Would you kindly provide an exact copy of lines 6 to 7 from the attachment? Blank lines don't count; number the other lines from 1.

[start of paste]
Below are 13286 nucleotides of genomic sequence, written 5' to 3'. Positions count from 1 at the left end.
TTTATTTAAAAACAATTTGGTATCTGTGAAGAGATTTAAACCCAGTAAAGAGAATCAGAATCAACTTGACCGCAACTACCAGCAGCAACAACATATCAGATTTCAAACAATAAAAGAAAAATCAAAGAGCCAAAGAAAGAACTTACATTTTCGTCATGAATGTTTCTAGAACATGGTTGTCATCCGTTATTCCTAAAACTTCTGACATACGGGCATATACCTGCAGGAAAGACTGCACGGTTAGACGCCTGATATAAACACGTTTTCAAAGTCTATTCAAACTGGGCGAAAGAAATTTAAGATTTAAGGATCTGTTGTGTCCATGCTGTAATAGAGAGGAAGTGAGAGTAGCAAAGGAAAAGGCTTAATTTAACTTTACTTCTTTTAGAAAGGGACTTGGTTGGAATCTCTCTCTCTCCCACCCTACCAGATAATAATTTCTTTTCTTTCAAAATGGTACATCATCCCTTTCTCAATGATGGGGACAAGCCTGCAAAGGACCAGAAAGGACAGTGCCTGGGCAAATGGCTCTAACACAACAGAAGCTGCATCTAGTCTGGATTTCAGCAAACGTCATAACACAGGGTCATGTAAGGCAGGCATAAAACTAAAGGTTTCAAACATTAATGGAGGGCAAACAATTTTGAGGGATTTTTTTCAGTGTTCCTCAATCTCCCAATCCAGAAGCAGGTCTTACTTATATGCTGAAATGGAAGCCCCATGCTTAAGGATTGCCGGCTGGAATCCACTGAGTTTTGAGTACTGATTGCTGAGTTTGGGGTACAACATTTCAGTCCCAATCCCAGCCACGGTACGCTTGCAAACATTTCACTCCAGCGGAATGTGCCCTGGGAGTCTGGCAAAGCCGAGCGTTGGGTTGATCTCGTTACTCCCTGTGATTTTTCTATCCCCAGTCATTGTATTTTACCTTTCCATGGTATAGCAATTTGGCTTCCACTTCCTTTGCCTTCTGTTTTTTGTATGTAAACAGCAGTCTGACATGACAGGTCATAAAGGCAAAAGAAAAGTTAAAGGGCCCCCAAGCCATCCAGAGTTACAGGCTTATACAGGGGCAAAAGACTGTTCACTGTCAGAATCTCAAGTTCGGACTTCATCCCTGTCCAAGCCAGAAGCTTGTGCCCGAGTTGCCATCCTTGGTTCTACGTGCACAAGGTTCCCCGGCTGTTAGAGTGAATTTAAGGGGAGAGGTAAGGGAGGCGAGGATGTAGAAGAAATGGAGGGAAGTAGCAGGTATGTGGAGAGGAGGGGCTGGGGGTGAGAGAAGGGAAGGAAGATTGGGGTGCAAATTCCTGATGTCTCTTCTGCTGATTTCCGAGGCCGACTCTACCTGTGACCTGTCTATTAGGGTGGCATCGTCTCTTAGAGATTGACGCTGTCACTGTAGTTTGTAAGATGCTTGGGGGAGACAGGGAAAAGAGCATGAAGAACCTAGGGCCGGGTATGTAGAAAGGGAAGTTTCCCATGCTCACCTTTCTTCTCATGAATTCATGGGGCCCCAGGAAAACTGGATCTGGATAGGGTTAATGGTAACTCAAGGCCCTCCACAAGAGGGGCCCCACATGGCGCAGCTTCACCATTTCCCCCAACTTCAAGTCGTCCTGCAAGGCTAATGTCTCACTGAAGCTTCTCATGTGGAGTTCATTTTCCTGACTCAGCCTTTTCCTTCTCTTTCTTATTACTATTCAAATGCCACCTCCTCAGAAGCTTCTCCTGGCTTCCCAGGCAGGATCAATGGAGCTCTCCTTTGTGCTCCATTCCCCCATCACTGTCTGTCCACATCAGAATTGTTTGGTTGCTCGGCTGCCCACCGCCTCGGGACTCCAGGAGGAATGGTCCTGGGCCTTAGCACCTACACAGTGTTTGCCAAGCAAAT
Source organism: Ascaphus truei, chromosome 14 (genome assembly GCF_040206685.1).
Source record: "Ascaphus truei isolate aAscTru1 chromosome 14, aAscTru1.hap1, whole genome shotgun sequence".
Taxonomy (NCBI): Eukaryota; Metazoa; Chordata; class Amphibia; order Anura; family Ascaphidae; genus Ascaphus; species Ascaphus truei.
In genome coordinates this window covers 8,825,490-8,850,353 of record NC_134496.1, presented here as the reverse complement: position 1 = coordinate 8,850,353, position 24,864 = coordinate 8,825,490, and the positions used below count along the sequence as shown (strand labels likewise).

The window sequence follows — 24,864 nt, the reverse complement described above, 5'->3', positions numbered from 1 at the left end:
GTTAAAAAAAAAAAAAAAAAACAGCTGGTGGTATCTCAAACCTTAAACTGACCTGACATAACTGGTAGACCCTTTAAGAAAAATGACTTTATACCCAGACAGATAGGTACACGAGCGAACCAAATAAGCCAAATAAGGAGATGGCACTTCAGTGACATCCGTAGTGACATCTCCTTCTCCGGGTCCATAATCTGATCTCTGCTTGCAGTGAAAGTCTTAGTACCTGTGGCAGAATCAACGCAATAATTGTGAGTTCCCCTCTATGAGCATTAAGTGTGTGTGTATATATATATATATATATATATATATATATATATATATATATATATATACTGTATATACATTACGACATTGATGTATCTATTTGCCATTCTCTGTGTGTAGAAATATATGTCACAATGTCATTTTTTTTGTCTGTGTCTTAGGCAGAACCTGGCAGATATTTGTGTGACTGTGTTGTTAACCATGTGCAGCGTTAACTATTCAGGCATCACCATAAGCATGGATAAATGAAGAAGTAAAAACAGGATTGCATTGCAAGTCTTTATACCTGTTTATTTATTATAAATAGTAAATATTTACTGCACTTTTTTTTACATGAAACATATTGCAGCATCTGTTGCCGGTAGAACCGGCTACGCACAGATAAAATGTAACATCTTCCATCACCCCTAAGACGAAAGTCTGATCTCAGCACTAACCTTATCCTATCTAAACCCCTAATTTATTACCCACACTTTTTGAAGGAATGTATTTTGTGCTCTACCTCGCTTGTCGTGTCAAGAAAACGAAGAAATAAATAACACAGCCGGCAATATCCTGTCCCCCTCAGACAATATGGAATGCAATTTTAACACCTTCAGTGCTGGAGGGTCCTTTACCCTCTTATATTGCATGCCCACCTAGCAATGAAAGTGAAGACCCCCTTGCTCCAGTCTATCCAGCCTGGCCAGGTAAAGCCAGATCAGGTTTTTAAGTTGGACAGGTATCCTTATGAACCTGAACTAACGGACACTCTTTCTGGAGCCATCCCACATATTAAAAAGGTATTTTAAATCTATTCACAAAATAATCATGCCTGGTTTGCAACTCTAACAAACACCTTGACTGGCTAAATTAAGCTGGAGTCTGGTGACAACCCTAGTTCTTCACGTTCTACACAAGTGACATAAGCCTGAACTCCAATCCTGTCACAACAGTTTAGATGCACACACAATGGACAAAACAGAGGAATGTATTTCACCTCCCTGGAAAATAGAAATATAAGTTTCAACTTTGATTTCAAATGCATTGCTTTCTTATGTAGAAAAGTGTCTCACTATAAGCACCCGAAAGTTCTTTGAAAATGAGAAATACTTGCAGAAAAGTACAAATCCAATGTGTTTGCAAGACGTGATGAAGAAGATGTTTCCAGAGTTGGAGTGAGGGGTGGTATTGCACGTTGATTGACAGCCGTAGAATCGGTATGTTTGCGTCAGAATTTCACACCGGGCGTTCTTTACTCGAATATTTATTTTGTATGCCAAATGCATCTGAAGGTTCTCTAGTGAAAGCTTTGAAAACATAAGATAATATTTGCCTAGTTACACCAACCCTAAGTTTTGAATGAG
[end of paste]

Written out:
In genome coordinates this window covers 8,825,490-8,850,353 of record NC_134496.1, presented here as the reverse complement: position 1 = coordinate 8,850,353, position 24,864 = coordinate 8,825,490, and the positions used below count along the sequence as shown (strand labels likewise).

The window sequence follows — 24,864 nt, the reverse complement described above, 5'->3', positions numbered from 1 at the left end: